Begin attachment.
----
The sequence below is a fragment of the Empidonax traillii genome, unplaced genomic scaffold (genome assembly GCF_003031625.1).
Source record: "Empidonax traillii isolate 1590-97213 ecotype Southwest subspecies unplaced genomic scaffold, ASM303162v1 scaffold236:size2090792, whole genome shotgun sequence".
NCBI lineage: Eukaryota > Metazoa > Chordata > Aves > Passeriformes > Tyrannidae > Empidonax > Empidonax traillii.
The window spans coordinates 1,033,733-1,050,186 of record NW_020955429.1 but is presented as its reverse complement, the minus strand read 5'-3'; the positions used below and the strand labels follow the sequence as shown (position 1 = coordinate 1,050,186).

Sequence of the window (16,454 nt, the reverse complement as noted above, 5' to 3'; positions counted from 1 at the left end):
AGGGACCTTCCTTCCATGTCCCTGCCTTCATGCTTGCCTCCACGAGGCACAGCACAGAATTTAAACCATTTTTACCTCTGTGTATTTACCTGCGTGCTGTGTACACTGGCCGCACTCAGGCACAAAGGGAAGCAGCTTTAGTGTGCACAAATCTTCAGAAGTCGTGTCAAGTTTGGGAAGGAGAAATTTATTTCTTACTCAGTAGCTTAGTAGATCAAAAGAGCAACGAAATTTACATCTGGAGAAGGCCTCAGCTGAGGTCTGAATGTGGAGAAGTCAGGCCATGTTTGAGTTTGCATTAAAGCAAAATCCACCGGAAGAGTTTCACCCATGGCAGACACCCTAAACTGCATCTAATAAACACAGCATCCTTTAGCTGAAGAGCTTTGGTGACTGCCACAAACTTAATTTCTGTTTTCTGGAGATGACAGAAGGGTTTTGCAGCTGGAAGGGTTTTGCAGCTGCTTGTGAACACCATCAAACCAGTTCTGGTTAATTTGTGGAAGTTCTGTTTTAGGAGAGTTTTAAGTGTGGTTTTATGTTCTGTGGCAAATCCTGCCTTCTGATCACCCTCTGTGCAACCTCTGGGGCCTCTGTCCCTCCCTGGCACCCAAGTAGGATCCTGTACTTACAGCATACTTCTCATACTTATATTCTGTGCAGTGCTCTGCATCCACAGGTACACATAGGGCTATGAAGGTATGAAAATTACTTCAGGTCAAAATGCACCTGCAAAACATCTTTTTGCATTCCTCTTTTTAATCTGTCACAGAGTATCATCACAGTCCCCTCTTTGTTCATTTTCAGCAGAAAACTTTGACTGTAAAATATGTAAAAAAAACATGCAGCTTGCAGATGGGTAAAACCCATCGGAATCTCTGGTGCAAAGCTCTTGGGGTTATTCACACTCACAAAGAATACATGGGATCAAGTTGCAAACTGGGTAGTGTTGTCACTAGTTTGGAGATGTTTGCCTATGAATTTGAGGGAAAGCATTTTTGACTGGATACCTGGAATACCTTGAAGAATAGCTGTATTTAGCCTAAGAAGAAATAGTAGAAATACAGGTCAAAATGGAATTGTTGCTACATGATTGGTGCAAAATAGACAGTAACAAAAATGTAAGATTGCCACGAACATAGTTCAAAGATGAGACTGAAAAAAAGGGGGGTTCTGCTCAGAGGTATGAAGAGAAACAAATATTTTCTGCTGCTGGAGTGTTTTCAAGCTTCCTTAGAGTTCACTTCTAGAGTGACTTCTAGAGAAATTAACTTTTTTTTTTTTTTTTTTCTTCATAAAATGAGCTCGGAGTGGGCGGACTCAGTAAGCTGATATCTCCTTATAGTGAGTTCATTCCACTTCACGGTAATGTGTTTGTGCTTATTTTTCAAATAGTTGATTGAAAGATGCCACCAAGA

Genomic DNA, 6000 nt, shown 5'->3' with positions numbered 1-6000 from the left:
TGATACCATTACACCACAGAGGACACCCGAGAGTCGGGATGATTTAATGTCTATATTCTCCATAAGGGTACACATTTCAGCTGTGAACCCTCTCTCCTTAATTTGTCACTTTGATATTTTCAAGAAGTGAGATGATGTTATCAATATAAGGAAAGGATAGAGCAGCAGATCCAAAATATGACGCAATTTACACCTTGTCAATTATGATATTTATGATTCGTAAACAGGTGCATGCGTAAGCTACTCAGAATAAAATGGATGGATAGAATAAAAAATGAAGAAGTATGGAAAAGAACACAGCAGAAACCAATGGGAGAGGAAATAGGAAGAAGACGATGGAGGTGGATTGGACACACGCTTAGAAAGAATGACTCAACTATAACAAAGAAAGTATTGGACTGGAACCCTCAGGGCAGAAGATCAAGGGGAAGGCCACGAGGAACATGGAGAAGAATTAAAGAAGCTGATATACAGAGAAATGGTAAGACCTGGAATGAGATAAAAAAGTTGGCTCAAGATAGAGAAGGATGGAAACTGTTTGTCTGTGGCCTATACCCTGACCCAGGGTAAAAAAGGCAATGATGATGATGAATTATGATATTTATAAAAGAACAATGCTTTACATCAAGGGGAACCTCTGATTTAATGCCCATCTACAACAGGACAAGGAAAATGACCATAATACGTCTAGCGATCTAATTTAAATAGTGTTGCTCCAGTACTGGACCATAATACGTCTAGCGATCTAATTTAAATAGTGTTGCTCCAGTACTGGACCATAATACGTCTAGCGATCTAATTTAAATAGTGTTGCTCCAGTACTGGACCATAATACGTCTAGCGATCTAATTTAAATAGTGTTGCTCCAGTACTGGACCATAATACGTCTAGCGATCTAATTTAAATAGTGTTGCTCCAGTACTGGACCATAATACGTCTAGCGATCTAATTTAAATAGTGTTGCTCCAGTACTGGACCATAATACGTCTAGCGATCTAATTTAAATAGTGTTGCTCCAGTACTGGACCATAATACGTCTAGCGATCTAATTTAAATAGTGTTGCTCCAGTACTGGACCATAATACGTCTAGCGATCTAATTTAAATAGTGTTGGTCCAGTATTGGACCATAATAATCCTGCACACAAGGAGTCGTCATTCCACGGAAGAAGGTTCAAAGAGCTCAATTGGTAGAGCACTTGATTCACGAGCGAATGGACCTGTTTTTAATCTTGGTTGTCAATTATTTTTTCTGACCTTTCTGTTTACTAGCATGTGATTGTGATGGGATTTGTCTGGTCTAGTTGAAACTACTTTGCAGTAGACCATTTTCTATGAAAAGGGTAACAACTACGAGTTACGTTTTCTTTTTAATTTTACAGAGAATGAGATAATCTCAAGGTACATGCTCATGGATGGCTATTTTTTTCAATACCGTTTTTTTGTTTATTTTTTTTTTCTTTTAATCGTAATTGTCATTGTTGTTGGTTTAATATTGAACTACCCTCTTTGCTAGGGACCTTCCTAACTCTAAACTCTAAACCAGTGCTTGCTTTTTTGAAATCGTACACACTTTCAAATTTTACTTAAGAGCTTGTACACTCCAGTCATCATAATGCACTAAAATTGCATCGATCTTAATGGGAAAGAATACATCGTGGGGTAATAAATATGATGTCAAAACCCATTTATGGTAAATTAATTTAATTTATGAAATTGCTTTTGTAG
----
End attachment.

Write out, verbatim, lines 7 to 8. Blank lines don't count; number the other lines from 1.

Genomic DNA, 6000 nt, shown 5'->3' with positions numbered 1-6000 from the left:
TGATACCATTACACCACAGAGGACACCCGAGAGTCGGGATGATTTAATGTCTATATTCTCCATAAGGGTACACATTTCAGCTGTGAACCCTCTCTCCTTAATTTGTCACTTTGATATTTTCAAGAAGTGAGATGATGTTATCAATATAAGGAAAGGATAGAGCAGCAGATCCAAAATATGACGCAATTTACACCTTGTCAATTATGATATTTATGATTCGTAAACAGGTGCATGCGTAAGCTACTCAGAATAAAATGGATGGATAGAATAAAAAATGAAGAAGTATGGAAAAGAACACAGCAGAAACCAATGGGAGAGGAAATAGGAAGAAGACGATGGAGGTGGATTGGACACACGCTTAGAAAGAATGACTCAACTATAACAAAGAAAGTATTGGACTGGAACCCTCAGGGCAGAAGATCAAGGGGAAGGCCACGAGGAACATGGAGAAGAATTAAAGAAGCTGATATACAGAGAAATGGTAAGACCTGGAATGAGATAAAAAAGTTGGCTCAAGATAGAGAAGGATGGAAACTGTTTGTCTGTGGCCTATACCCTGACCCAGGGTAAAAAAGGCAATGATGATGATGAATTATGATATTTATAAAAGAACAATGCTTTACATCAAGGGGAACCTCTGATTTAATGCCCATCTACAACAGGACAAGGAAAATGACCATAATACGTCTAGCGATCTAATTTAAATAGTGTTGCTCCAGTACTGGACCATAATACGTCTAGCGATCTAATTTAAATAGTGTTGCTCCAGTACTGGACCATAATACGTCTAGCGATCTAATTTAAATAGTGTTGCTCCAGTACTGGACCATAATACGTCTAGCGATCTAATTTAAATAGTGTTGCTCCAGTACTGGACCATAATACGTCTAGCGATCTAATTTAAATAGTGTTGCTCCAGTACTGGACCATAATACGTCTAGCGATCTAATTTAAATAGTGTTGCTCCAGTACTGGACCATAATACGTCTAGCGATCTAATTTAAATAGTGTTGCTCCAGTACTGGACCATAATACGTCTAGCGATCTAATTTAAATAGTGTTGCTCCAGTACTGGACCATAATACGTCTAGCGATCTAATTTAAATAGTGTTGGTCCAGTATTGGACCATAATAATCCTGCACACAAGGAGTCGTCATTCCACGGAAGAAGGTTCAAAGAGCTCAATTGGTAGAGCACTTGATTCACGAGCGAATGGACCTGTTTTTAATCTTGGTTGTCAATTATTTTTTCTGACCTTTCTGTTTACTAGCATGTGATTGTGATGGGATTTGTCTGGTCTAGTTGAAACTACTTTGCAGTAGACCATTTTCTATGAAAAGGGTAACAACTACGAGTTACGTTTTCTTTTTAATTTTACAGAGAATGAGATAATCTCAAGGTACATGCTCATGGATGGCTATTTTTTTCAATACCGTTTTTTTGTTTATTTTTTTTTTCTTTTAATCGTAATTGTCATTGTTGTTGGTTTAATATTGAACTACCCTCTTTGCTAGGGACCTTCCTAACTCTAAACTCTAAACCAGTGCTTGCTTTTTTGAAATCGTACACACTTTCAAATTTTACTTAAGAGCTTGTACACTCCAGTCATCATAATGCACTAAAATTGCATCGATCTTAATGGGAAAGAATACATCGTGGGGTAATAAATATGATGTCAAAACCCATTTATGGTAAATTAATTTAATTTATGAAATTGCTTTTGTAG